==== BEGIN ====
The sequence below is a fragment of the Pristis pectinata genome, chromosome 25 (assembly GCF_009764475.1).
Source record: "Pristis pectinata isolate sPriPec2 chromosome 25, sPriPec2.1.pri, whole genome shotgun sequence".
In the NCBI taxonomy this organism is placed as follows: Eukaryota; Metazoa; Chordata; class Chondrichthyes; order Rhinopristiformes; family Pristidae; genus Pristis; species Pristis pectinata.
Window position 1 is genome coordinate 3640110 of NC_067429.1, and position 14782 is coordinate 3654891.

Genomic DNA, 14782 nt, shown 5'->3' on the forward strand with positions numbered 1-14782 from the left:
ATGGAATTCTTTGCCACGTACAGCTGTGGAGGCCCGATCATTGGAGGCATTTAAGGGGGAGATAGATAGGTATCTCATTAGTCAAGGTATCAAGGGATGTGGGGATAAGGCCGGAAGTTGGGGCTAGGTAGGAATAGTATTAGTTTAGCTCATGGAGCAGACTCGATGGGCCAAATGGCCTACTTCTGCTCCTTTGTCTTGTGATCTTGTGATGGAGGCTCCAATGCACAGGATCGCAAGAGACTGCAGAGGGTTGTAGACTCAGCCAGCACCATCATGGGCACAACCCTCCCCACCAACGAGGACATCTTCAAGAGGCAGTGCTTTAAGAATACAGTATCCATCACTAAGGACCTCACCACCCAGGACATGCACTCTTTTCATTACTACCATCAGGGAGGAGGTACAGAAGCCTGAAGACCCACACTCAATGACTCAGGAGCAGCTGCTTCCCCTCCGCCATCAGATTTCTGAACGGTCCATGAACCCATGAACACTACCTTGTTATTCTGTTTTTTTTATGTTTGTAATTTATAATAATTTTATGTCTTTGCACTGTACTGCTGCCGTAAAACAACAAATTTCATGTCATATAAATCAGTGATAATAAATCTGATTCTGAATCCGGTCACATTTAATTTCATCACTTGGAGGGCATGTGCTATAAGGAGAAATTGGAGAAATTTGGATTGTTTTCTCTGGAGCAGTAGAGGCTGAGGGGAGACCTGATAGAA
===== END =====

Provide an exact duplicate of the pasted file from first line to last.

The sequence below is a fragment of the Pristis pectinata genome, chromosome 25 (assembly GCF_009764475.1).
Source record: "Pristis pectinata isolate sPriPec2 chromosome 25, sPriPec2.1.pri, whole genome shotgun sequence".
In the NCBI taxonomy this organism is placed as follows: Eukaryota; Metazoa; Chordata; class Chondrichthyes; order Rhinopristiformes; family Pristidae; genus Pristis; species Pristis pectinata.
Window position 1 is genome coordinate 3640110 of NC_067429.1, and position 14782 is coordinate 3654891.

Genomic DNA, 14782 nt, shown 5'->3' on the forward strand with positions numbered 1-14782 from the left:
ATGGAATTCTTTGCCACGTACAGCTGTGGAGGCCCGATCATTGGAGGCATTTAAGGGGGAGATAGATAGGTATCTCATTAGTCAAGGTATCAAGGGATGTGGGGATAAGGCCGGAAGTTGGGGCTAGGTAGGAATAGTATTAGTTTAGCTCATGGAGCAGACTCGATGGGCCAAATGGCCTACTTCTGCTCCTTTGTCTTGTGATCTTGTGATGGAGGCTCCAATGCACAGGATCGCAAGAGACTGCAGAGGGTTGTAGACTCAGCCAGCACCATCATGGGCACAACCCTCCCCACCAACGAGGACATCTTCAAGAGGCAGTGCTTTAAGAATACAGTATCCATCACTAAGGACCTCACCACCCAGGACATGCACTCTTTTCATTACTACCATCAGGGAGGAGGTACAGAAGCCTGAAGACCCACACTCAATGACTCAGGAGCAGCTGCTTCCCCTCCGCCATCAGATTTCTGAACGGTCCATGAACCCATGAACACTACCTTGTTATTCTGTTTTTTTTATGTTTGTAATTTATAATAATTTTATGTCTTTGCACTGTACTGCTGCCGTAAAACAACAAATTTCATGTCATATAAATCAGTGATAATAAATCTGATTCTGAATCCGGTCACATTTAATTTCATCACTTGGAGGGCATGTGCTATAAGGAGAAATTGGAGAAATTTGGATTGTTTTCTCTGGAGCAGTAGAGGCTGAGGGGAGACCTGATAGAA